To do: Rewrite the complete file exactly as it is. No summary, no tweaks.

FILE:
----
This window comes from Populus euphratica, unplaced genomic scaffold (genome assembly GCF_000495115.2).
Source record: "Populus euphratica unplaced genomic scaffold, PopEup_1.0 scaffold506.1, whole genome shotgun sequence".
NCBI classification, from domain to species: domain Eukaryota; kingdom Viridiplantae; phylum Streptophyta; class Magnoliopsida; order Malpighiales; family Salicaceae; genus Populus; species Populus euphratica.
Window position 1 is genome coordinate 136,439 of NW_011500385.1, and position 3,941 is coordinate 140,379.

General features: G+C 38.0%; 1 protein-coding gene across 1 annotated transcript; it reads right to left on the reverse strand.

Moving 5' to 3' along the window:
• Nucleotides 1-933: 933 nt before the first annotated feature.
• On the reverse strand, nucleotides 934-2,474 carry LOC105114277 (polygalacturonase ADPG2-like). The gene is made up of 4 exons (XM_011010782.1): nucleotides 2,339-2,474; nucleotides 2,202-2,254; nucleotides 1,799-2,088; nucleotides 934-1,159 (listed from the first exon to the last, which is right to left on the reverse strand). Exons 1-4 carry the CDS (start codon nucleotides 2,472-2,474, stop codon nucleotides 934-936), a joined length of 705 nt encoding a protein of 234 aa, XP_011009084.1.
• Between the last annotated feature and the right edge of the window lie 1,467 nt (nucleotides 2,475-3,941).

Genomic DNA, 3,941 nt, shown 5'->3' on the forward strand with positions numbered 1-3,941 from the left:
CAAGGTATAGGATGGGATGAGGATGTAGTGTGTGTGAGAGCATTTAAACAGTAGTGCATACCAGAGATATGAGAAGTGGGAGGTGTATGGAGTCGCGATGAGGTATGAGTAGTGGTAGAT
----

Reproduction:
This window comes from Populus euphratica, unplaced genomic scaffold (genome assembly GCF_000495115.2).
Source record: "Populus euphratica unplaced genomic scaffold, PopEup_1.0 scaffold506.1, whole genome shotgun sequence".
NCBI classification, from domain to species: domain Eukaryota; kingdom Viridiplantae; phylum Streptophyta; class Magnoliopsida; order Malpighiales; family Salicaceae; genus Populus; species Populus euphratica.
Window position 1 is genome coordinate 136,439 of NW_011500385.1, and position 3,941 is coordinate 140,379.

General features: G+C 38.0%; 1 protein-coding gene across 1 annotated transcript; it reads right to left on the reverse strand.

Moving 5' to 3' along the window:
• Nucleotides 1-933: 933 nt before the first annotated feature.
• On the reverse strand, nucleotides 934-2,474 carry LOC105114277 (polygalacturonase ADPG2-like). The gene is made up of 4 exons (XM_011010782.1): nucleotides 2,339-2,474; nucleotides 2,202-2,254; nucleotides 1,799-2,088; nucleotides 934-1,159 (listed from the first exon to the last, which is right to left on the reverse strand). Exons 1-4 carry the CDS (start codon nucleotides 2,472-2,474, stop codon nucleotides 934-936), a joined length of 705 nt encoding a protein of 234 aa, XP_011009084.1.
• Between the last annotated feature and the right edge of the window lie 1,467 nt (nucleotides 2,475-3,941).

Genomic DNA, 3,941 nt, shown 5'->3' on the forward strand with positions numbered 1-3,941 from the left:
CAAGGTATAGGATGGGATGAGGATGTAGTGTGTGTGAGAGCATTTAAACAGTAGTGCATACCAGAGATATGAGAAGTGGGAGGTGTATGGAGTCGCGATGAGGTATGAGTAGTGGTAGAT